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Old 03-22-2013, 08:31 PM
T-rex T-rex is offline
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Join Date: Nov 2005
Posts: 60
Default Re: THE DRUM MICROPHONE / MICROPHONES THREAD

So I just saw this thread and I wanted to mention my setup and talk about a super cheap set up for recording drums at home.

My normal set up changes depending on the kit and the player but I usually use:
Bass Drum inside: Senn e602
Bass Drum Outside: Blue Mouse
Snare top: sm57 or Beyerdynamic M201 or Oktava MC-012
Snare bottom: sm57
Toms: Oktava MK-012
OHs: Oktava MK-012 or a pair of Fathead Ribbons
Room: AEAR84 Ribbon or AT4047 or the two of them combined in a M/S configuration.
Stairwell: Any condensor or high output mic

However, you can get great results with just three or four mics. As you can see from above the Oktava MC (or newer MK) -012 pencil condensers are a favorite of mine. They can be had for around $100 - $125 each used and have an amazingly flat frequency response. They sound closer to the original Neumann KM84 than any of the inexpensive mics I have tried and they don't have that typical sizzly/overly bright top end most of the cheaper condenser mics have. They make great overheads on a budget and amazing tom mics too. You do have to be mindful that you don't get any that are beat up too bad as the Russian QC in the past wasn't the best. New ones are great and well made but quite a bit more expensive.

If you do a Glyn Johns:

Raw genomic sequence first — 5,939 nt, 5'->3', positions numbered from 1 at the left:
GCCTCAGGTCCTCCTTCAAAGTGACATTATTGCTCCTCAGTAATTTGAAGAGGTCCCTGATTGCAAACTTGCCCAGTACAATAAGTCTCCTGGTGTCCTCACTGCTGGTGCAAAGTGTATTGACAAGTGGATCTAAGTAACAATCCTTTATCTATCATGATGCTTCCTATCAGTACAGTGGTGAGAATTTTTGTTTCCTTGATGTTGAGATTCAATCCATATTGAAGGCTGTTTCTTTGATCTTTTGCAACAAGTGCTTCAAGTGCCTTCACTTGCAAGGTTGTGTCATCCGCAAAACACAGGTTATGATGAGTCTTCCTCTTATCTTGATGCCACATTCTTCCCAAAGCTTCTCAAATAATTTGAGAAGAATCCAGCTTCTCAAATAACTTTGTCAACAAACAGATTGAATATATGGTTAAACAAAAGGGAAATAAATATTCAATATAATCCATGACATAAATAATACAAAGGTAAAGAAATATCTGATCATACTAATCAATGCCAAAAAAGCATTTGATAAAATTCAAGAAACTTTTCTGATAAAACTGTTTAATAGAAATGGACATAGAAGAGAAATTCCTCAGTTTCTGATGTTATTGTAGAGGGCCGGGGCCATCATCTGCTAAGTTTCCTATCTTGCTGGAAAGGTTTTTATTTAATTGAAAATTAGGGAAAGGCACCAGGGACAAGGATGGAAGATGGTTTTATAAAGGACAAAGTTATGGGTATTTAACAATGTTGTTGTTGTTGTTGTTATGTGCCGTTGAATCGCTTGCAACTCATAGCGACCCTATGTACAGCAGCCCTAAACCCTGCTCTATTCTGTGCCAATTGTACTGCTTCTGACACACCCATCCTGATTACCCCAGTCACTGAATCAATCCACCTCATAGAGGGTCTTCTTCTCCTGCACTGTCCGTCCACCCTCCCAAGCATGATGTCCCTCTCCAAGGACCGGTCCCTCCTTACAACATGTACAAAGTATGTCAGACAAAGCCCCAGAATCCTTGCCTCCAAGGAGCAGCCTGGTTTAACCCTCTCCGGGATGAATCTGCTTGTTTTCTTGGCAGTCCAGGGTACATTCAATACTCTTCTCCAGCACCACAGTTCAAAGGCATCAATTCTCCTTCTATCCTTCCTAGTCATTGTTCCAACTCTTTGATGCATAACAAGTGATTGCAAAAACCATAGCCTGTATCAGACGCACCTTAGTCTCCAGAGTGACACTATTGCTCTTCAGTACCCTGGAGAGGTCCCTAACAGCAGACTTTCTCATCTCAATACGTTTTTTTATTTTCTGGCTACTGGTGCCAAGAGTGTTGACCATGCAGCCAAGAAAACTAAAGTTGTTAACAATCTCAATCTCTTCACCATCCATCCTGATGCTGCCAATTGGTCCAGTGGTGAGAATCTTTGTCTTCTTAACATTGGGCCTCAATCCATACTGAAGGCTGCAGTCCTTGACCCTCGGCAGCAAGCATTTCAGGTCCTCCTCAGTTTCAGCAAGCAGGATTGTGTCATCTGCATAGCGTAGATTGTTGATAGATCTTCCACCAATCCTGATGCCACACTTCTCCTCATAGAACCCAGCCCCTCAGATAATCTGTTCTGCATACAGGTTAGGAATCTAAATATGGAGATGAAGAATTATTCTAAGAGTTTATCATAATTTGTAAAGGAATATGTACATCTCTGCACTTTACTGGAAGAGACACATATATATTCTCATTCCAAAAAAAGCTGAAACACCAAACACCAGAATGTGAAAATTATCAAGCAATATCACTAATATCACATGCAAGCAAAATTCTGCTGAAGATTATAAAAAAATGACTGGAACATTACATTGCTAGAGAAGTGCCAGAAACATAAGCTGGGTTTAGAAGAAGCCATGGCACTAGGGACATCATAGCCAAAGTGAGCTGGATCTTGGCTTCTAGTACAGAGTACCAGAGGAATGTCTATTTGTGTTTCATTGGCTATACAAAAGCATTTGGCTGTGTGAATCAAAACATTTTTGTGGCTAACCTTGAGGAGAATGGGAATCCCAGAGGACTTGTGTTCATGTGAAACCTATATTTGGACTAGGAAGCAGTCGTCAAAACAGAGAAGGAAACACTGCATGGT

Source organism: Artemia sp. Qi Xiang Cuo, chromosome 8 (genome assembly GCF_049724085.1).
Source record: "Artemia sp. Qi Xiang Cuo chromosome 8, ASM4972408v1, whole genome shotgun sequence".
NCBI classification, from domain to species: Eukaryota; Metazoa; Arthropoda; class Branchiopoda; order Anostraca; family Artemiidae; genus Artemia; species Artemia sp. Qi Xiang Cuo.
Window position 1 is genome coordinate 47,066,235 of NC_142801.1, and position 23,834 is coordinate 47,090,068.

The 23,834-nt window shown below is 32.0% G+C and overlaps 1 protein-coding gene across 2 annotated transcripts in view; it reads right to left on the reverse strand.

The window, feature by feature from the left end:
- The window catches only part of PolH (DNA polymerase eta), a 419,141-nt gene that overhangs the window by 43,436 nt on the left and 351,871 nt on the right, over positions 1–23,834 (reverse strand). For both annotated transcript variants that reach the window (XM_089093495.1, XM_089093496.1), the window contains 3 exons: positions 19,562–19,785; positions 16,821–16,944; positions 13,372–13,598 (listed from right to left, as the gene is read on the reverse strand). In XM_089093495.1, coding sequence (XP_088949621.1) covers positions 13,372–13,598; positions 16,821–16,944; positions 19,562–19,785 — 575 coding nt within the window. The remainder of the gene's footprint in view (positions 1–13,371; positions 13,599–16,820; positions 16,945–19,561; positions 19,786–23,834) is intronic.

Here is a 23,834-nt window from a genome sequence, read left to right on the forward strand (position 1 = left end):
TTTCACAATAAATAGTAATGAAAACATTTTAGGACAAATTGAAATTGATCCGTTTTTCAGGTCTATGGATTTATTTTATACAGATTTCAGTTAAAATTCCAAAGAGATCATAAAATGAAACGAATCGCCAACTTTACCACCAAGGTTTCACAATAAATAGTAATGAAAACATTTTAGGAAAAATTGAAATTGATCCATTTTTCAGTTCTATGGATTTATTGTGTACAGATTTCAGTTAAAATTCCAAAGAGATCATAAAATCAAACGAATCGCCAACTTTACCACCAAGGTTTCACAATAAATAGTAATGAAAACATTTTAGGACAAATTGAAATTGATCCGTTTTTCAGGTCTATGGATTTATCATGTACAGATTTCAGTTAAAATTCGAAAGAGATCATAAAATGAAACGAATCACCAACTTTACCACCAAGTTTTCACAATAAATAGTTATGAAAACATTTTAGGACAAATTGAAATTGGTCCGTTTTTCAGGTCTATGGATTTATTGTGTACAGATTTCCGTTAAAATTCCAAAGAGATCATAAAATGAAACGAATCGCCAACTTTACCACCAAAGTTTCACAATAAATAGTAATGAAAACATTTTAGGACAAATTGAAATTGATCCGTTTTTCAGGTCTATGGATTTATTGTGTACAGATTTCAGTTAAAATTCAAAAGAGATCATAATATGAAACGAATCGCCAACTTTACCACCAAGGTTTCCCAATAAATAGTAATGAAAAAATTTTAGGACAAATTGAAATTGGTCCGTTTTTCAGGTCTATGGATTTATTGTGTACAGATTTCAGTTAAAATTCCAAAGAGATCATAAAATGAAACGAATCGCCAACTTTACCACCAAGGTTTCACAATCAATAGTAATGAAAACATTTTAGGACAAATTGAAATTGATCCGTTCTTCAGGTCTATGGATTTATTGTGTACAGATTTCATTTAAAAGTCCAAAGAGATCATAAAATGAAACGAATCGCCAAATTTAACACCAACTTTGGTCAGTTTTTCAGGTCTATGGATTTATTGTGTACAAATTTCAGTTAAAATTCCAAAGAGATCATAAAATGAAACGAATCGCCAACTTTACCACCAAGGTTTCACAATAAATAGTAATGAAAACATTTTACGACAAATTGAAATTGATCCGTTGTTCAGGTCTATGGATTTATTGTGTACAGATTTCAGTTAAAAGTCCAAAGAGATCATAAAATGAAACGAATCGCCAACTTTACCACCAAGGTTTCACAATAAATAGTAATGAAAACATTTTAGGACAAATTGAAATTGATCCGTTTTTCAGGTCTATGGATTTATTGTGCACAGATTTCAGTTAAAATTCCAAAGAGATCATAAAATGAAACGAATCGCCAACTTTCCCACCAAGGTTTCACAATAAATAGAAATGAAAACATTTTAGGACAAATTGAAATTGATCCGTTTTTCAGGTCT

http://www.danalexanderaudio.com/glynjohns.htm

or Recorderman:
http://www.hometracked.com/2007/05/1...mic-technique/

You can use two Oktava MK-012s and a Senn e602 (or whatever bass durm mic you prefer) and get a really outstanding drum sound for around $300. Add an sm57 or any cheap dynamic mis to the snare to focus the center image and you have a nice set up for $350. Since the condensers are picking up the whole kit you do have to have a good balance behind the kit to pull this off. But regardless of the size of kit, number of toms you can get a really nice sounding image of the kit with only a modest amount of money and a decent amount of time experimenting with mic positions. Both of those techniques can be used with whatever mics you have obviously and they are both easy to get right.

Also, if you have an extra mic put it somewhere crazy and experiment. Put it outside the door or down the hall. In my space I have a hallway outside the drum room and stairs going down at the end of the hallway. I always put a mic at the top of the steps pointing down and it give and amazingly huge (not even close to Bonham but as a point of reference) Levee Breaks type of sound when mixed in with the direct mics.
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